What is the management of a child with diarrhoea but no visible dehydration?

These children are losing excessive amounts of fluid and electrolytes in their stools and therefore must still be given extra fluid and electrolytes to prevent signs of dehydration from appearing.

  1. These children should be managed at home or at a clinic using commercial oral rehydration solution or sugar and salt solution to replace fluid losses. Give as much fluid as the child will take. Continue with extra fluids until the diarrhoea stops.
  2. Normal feeds should be continued. breastfeeding mothers should continue to give breastfeeds.
  3. The child should be closely observed for continuing loose stools or vomiting. Signs of dehydration must also be looked for.
  4. The mother should bring the child to the clinic immediately if the child becomes more sick, develops signs of dehydration, refuses feeds or vomits a lot.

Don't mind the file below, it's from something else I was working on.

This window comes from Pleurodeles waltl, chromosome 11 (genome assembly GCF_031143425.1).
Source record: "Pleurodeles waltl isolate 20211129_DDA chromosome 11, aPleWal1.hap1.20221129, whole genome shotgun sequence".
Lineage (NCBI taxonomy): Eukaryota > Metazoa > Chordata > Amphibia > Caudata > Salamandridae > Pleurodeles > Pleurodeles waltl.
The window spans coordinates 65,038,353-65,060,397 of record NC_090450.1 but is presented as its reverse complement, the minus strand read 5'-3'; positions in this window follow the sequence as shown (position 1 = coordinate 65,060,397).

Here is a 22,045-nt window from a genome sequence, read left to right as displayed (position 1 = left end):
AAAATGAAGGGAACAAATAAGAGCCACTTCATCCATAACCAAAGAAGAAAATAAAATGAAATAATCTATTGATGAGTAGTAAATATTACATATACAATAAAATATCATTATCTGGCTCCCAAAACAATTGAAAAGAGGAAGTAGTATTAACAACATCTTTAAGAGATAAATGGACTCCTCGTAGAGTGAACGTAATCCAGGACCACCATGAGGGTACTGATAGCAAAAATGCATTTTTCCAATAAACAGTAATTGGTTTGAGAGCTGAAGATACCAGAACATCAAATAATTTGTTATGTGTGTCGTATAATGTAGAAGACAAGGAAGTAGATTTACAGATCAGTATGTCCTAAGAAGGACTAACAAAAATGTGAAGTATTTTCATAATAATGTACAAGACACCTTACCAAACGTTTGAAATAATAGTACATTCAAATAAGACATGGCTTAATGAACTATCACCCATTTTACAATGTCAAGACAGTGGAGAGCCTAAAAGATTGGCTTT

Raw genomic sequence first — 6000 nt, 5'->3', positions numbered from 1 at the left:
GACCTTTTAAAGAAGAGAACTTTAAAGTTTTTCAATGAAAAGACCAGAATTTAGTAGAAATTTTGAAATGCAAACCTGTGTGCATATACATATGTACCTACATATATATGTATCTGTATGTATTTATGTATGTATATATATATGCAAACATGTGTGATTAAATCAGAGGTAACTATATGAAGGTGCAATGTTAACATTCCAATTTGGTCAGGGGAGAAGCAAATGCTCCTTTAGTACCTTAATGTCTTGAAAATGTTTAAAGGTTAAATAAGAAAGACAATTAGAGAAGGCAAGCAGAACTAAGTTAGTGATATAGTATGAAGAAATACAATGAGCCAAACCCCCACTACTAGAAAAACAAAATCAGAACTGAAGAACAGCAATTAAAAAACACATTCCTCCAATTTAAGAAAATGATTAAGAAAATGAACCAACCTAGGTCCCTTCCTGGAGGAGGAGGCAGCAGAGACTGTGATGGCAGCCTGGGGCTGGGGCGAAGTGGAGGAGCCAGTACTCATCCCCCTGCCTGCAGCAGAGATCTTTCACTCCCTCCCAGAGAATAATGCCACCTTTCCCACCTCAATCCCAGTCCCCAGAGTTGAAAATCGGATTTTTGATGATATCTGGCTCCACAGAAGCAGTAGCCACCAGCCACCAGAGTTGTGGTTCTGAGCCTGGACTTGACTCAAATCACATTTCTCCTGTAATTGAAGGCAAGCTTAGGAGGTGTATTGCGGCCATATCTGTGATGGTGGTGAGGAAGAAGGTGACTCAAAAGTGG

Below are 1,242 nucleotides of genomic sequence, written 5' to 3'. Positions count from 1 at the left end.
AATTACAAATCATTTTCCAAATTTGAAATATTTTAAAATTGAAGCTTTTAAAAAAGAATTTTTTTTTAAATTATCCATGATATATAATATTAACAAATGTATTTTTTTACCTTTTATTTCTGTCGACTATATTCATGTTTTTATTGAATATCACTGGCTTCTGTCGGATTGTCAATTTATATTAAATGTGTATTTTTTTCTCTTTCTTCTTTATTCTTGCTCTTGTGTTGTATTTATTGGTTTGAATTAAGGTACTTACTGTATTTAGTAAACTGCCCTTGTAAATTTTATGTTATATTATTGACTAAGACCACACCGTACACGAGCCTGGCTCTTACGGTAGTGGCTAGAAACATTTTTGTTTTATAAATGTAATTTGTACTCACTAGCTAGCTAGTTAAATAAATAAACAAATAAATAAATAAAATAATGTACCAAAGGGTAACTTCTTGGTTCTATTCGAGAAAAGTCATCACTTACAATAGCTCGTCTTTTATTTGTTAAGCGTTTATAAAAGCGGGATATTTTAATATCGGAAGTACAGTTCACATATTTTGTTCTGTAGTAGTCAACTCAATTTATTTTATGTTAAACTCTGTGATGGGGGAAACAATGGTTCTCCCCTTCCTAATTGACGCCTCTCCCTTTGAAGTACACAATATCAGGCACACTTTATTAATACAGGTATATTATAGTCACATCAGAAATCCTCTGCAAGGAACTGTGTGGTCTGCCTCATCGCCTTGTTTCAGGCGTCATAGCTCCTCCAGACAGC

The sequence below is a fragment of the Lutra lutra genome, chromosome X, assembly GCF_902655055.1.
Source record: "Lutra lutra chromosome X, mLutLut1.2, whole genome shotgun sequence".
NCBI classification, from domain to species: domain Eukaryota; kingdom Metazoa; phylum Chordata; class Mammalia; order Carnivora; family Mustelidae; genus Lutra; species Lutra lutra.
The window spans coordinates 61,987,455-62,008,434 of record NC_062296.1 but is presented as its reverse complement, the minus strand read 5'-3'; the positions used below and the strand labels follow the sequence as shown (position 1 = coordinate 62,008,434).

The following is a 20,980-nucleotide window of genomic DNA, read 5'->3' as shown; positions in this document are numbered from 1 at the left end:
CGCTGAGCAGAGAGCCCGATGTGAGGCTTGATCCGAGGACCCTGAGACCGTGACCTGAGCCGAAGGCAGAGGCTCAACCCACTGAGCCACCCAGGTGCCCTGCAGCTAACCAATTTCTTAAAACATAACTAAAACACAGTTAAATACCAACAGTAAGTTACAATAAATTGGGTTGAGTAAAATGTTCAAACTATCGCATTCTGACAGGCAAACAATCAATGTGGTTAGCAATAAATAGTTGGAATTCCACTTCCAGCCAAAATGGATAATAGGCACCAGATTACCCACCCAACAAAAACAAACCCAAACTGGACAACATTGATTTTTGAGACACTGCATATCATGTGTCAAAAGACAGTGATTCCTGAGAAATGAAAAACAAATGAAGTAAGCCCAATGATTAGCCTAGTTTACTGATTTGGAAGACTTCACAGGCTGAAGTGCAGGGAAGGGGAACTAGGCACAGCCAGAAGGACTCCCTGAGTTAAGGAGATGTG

5. Children with diarrhoea but no visible dehydration, who are managed at home, should return to the clinic in 5 days if the diarrhoea has not stopped.

The aim of early home care is to prevent dehydration and continue feeding. The mother must know what fluids to use and how much to give. She must also know when to return to the clinic.

Home care with oral rehydration solution can usually prevent dehydration.

Children with ‘no visible’ dehydration who do not meet the criteria needed to be classified as ‘some’ dehydration may still have lost about 5% of their body fluid (about 5% loss in body weight and therefore need extra fluids).

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